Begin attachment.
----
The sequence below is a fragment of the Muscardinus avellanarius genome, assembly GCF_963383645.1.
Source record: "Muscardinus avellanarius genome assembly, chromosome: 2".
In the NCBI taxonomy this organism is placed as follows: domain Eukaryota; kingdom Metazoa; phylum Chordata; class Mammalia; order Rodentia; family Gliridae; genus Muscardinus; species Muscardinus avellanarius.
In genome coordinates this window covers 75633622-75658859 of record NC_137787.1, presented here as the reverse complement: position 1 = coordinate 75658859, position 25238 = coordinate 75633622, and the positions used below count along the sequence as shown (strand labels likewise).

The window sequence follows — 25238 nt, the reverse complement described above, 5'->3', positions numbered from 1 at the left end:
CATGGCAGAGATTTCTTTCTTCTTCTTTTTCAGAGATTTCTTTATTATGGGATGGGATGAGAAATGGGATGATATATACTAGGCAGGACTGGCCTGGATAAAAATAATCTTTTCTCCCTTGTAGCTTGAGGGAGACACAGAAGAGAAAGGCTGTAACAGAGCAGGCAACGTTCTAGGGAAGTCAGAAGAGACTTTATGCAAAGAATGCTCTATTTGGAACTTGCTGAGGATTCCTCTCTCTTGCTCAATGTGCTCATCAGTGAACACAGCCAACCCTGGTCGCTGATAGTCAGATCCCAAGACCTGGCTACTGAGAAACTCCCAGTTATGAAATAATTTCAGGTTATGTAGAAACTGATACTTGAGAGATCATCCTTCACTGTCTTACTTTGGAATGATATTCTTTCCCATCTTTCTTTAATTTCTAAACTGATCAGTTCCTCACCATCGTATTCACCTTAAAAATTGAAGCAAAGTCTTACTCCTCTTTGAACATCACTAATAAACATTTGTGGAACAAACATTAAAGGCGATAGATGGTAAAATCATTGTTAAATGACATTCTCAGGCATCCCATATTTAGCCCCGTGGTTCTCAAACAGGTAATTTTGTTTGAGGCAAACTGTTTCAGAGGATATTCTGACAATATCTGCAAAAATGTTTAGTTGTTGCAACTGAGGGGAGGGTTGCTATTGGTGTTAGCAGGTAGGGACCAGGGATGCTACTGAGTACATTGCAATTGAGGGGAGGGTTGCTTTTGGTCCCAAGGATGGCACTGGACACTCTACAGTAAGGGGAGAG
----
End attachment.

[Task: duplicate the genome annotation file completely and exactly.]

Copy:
The sequence below is a fragment of the Muscardinus avellanarius genome, assembly GCF_963383645.1.
Source record: "Muscardinus avellanarius genome assembly, chromosome: 2".
In the NCBI taxonomy this organism is placed as follows: domain Eukaryota; kingdom Metazoa; phylum Chordata; class Mammalia; order Rodentia; family Gliridae; genus Muscardinus; species Muscardinus avellanarius.
In genome coordinates this window covers 75633622-75658859 of record NC_137787.1, presented here as the reverse complement: position 1 = coordinate 75658859, position 25238 = coordinate 75633622, and the positions used below count along the sequence as shown (strand labels likewise).

The window sequence follows — 25238 nt, the reverse complement described above, 5'->3', positions numbered from 1 at the left end:
CATGGCAGAGATTTCTTTCTTCTTCTTTTTCAGAGATTTCTTTATTATGGGATGGGATGAGAAATGGGATGATATATACTAGGCAGGACTGGCCTGGATAAAAATAATCTTTTCTCCCTTGTAGCTTGAGGGAGACACAGAAGAGAAAGGCTGTAACAGAGCAGGCAACGTTCTAGGGAAGTCAGAAGAGACTTTATGCAAAGAATGCTCTATTTGGAACTTGCTGAGGATTCCTCTCTCTTGCTCAATGTGCTCATCAGTGAACACAGCCAACCCTGGTCGCTGATAGTCAGATCCCAAGACCTGGCTACTGAGAAACTCCCAGTTATGAAATAATTTCAGGTTATGTAGAAACTGATACTTGAGAGATCATCCTTCACTGTCTTACTTTGGAATGATATTCTTTCCCATCTTTCTTTAATTTCTAAACTGATCAGTTCCTCACCATCGTATTCACCTTAAAAATTGAAGCAAAGTCTTACTCCTCTTTGAACATCACTAATAAACATTTGTGGAACAAACATTAAAGGCGATAGATGGTAAAATCATTGTTAAATGACATTCTCAGGCATCCCATATTTAGCCCCGTGGTTCTCAAACAGGTAATTTTGTTTGAGGCAAACTGTTTCAGAGGATATTCTGACAATATCTGCAAAAATGTTTAGTTGTTGCAACTGAGGGGAGGGTTGCTATTGGTGTTAGCAGGTAGGGACCAGGGATGCTACTGAGTACATTGCAATTGAGGGGAGGGTTGCTTTTGGTCCCAAGGATGGCACTGGACACTCTACAGTAAGGGGAGAG